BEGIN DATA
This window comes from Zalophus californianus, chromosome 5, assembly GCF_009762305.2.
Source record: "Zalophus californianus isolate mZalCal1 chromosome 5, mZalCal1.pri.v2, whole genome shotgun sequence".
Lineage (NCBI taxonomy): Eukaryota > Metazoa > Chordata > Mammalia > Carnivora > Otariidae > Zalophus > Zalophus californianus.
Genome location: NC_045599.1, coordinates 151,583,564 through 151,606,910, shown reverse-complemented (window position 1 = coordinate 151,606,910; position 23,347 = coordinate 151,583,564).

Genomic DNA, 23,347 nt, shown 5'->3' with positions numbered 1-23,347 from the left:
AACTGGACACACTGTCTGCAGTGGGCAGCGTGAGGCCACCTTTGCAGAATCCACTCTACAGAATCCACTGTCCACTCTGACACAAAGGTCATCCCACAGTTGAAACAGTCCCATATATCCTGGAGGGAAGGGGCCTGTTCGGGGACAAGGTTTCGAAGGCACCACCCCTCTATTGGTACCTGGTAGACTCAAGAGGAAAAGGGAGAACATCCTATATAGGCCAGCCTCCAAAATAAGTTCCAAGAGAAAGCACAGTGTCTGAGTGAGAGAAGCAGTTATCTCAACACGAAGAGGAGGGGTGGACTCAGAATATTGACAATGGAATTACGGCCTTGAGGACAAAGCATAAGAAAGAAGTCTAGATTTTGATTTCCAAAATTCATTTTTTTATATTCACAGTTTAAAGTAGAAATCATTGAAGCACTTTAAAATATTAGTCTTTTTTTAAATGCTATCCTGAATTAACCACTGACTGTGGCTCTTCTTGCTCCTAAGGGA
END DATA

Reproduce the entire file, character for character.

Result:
This window comes from Zalophus californianus, chromosome 5, assembly GCF_009762305.2.
Source record: "Zalophus californianus isolate mZalCal1 chromosome 5, mZalCal1.pri.v2, whole genome shotgun sequence".
Lineage (NCBI taxonomy): Eukaryota > Metazoa > Chordata > Mammalia > Carnivora > Otariidae > Zalophus > Zalophus californianus.
Genome location: NC_045599.1, coordinates 151,583,564 through 151,606,910, shown reverse-complemented (window position 1 = coordinate 151,606,910; position 23,347 = coordinate 151,583,564).

Genomic DNA, 23,347 nt, shown 5'->3' with positions numbered 1-23,347 from the left:
AACTGGACACACTGTCTGCAGTGGGCAGCGTGAGGCCACCTTTGCAGAATCCACTCTACAGAATCCACTGTCCACTCTGACACAAAGGTCATCCCACAGTTGAAACAGTCCCATATATCCTGGAGGGAAGGGGCCTGTTCGGGGACAAGGTTTCGAAGGCACCACCCCTCTATTGGTACCTGGTAGACTCAAGAGGAAAAGGGAGAACATCCTATATAGGCCAGCCTCCAAAATAAGTTCCAAGAGAAAGCACAGTGTCTGAGTGAGAGAAGCAGTTATCTCAACACGAAGAGGAGGGGTGGACTCAGAATATTGACAATGGAATTACGGCCTTGAGGACAAAGCATAAGAAAGAAGTCTAGATTTTGATTTCCAAAATTCATTTTTTTATATTCACAGTTTAAAGTAGAAATCATTGAAGCACTTTAAAATATTAGTCTTTTTTTAAATGCTATCCTGAATTAACCACTGACTGTGGCTCTTCTTGCTCCTAAGGGA